Estate Planning and Trusts: Do you need a trust?

If you have minor children, loved ones with diminished capacity, a substantial amount of assets, or have very specific instructions for how, when and to whom you want your estate to be distributed after you die, then a trust could be for you.

Generally there are two types of trusts: revocable or irrevocable.  A revocable trust is a trust that can be changed at any time during the owner’s lifetime, and becomes irrevocable upon the owner’s death. On the other hand, an irrevocable trust is one that cannot be changed or revoked after the agreement has been signed.  Whether you need a revocable or irrevocable trust will depend on your personal story.

With a trust, assets are either placed into the trust during your lifetime, transfer upon death or “pour over” from a will.  Whether or not the estate will need to go through probate will depend on how the assets transfer to the trust.  As we have discussed before, wills generally go through probate to establish validity and distribute your assets according to your wishes through an executor. A trust, on the other hand, by and in itself does not go through probate, normally resulting in a faster distribution of your assets. Should you so choose, you can potentially have your successor trustee pay your debts and distribute your assets according to your instructions. This process is especially helpful when handling out-of-state property that is owned by the trust. If out-of-state property goes through a will, it must go through probate in your state as well as in the state it is located.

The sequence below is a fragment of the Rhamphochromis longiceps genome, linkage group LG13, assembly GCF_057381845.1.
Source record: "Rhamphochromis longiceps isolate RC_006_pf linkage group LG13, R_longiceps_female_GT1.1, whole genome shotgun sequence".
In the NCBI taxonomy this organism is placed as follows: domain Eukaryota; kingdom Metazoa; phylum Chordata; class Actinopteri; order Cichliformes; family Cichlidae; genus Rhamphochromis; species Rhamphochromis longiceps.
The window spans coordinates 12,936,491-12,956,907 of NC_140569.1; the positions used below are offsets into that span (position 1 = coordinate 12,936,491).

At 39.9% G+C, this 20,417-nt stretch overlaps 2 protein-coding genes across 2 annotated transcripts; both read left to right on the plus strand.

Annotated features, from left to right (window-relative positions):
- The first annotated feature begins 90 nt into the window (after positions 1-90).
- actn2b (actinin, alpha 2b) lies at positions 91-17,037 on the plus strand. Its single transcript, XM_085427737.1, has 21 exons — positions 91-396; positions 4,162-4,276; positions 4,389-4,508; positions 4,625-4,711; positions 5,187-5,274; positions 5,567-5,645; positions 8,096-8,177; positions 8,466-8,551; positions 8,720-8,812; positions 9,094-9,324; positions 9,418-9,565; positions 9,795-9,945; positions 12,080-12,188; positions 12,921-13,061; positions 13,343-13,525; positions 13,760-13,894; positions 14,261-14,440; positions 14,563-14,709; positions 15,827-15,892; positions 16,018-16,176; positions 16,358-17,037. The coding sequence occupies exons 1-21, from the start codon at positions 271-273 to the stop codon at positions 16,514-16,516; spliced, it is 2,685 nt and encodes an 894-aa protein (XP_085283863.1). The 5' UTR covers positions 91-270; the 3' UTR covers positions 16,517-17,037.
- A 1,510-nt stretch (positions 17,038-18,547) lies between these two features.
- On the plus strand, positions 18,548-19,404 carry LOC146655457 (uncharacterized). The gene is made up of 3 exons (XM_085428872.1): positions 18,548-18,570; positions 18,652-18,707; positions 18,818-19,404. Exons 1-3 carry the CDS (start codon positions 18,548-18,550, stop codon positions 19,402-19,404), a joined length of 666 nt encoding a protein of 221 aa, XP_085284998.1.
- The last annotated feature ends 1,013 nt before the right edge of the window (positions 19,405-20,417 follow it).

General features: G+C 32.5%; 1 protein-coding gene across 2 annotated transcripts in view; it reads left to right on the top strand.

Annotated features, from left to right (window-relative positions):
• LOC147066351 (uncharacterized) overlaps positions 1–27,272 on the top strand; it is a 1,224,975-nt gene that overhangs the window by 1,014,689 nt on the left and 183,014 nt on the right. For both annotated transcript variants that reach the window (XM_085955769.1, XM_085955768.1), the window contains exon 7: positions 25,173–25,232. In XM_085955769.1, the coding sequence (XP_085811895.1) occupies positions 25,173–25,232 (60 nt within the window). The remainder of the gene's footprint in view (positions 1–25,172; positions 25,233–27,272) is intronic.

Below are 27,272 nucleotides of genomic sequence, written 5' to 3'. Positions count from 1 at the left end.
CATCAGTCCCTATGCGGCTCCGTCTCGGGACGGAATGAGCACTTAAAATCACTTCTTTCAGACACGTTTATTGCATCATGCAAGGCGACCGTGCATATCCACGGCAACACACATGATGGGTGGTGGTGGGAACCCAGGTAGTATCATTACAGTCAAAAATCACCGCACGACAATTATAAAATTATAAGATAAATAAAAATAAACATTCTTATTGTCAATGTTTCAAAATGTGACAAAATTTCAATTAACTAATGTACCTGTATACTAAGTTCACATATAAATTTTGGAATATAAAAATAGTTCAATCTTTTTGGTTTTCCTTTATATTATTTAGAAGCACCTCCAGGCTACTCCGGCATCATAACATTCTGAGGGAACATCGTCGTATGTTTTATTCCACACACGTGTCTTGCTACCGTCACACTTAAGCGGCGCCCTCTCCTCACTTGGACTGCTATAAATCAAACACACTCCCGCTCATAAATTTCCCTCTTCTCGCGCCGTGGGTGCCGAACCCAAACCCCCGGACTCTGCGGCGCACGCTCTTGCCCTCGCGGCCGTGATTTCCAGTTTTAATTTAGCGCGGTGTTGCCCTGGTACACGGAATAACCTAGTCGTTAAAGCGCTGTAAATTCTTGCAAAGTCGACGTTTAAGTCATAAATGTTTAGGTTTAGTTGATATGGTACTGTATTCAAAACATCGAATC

Additionally, the level of privacy between a trust is significantly different from that of a will. A trust is not made public, so your estate will be distributed in private. A will is public record, so all transactions will be public as well. Furthermore, trusts offer the ability to control how your assets are managed both during and after your lifetime, making them more appealing for those looking to care for a child or family member with special needs, or managing a family business. A trust even allows you to specify certain conditions that must be met in order for a transfer of assets to be completed. There are many options for special-use trusts that can be established to meet various estate planning goals, such as charitable giving, tax reduction and more.

Whether or not you need a trust, and what kind if you do, will ultimately come down to your own personal goals and your family.  If you have questions about estate planning or you are wondering if a trust is right for you, please contact the estate law attorneys at Winslow & McCurry, PLLC at (804) 423-1382.